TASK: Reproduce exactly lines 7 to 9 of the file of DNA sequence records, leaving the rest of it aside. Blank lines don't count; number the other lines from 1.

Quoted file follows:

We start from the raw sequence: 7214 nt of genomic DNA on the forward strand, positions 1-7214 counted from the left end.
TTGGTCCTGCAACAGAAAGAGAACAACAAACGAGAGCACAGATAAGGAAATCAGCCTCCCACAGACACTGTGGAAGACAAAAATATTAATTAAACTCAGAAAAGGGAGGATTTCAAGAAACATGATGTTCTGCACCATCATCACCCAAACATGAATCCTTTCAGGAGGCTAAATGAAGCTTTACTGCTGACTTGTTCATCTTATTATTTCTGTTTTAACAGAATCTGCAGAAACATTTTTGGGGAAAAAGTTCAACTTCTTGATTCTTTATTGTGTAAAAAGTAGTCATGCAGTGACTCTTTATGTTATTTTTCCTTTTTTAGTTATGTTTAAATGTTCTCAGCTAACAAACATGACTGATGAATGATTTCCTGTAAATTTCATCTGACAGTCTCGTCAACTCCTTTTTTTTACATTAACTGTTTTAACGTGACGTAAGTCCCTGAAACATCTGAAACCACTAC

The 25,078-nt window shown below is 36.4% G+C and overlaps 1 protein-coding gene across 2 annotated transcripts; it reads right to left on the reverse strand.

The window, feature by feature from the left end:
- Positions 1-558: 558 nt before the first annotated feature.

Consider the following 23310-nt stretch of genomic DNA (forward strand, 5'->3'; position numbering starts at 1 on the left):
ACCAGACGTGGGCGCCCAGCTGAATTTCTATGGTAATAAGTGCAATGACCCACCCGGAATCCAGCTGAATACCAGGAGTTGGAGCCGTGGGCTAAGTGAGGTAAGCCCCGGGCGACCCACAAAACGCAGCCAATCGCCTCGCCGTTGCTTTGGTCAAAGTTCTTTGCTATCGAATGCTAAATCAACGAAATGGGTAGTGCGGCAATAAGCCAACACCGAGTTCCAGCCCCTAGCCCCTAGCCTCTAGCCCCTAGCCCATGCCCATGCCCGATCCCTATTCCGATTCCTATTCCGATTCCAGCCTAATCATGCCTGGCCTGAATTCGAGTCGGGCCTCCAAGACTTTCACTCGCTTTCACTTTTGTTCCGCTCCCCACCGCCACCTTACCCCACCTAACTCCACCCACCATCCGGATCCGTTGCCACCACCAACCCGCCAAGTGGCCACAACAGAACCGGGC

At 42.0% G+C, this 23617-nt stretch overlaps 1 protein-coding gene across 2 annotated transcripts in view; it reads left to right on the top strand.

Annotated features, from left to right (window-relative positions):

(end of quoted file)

ACCAGACGTGGGCGCCCAGCTGAATTTCTATGGTAATAAGTGCAATGACCCACCCGGAATCCAGCTGAATACCAGGAGTTGGAGCCGTGGGCTAAGTGAGGTAAGCCCCGGGCGACCCACAAAACGCAGCCAATCGCCTCGCCGTTGCTTTGGTCAAAGTTCTTTGCTATCGAATGCTAAATCAACGAAATGGGTAGTGCGGCAATAAGCCAACACCGAGTTCCAGCCCCTAGCCCCTAGCCTCTAGCCCCTAGCCCATGCCCATGCCCGATCCCTATTCCGATTCCTATTCCGATTCCAGCCTAATCATGCCTGGCCTGAATTCGAGTCGGGCCTCCAAGACTTTCACTCGCTTTCACTTTTGTTCCGCTCCCCACCGCCACCTTACCCCACCTAACTCCACCCACCATCCGGATCCGTTGCCACCACCAACCCGCCAAGTGGCCACAACAGAACCGGGC

At 42.0% G+C, this 23617-nt stretch overlaps 1 protein-coding gene across 2 annotated transcripts in view; it reads left to right on the top strand.

Annotated features, from left to right (window-relative positions):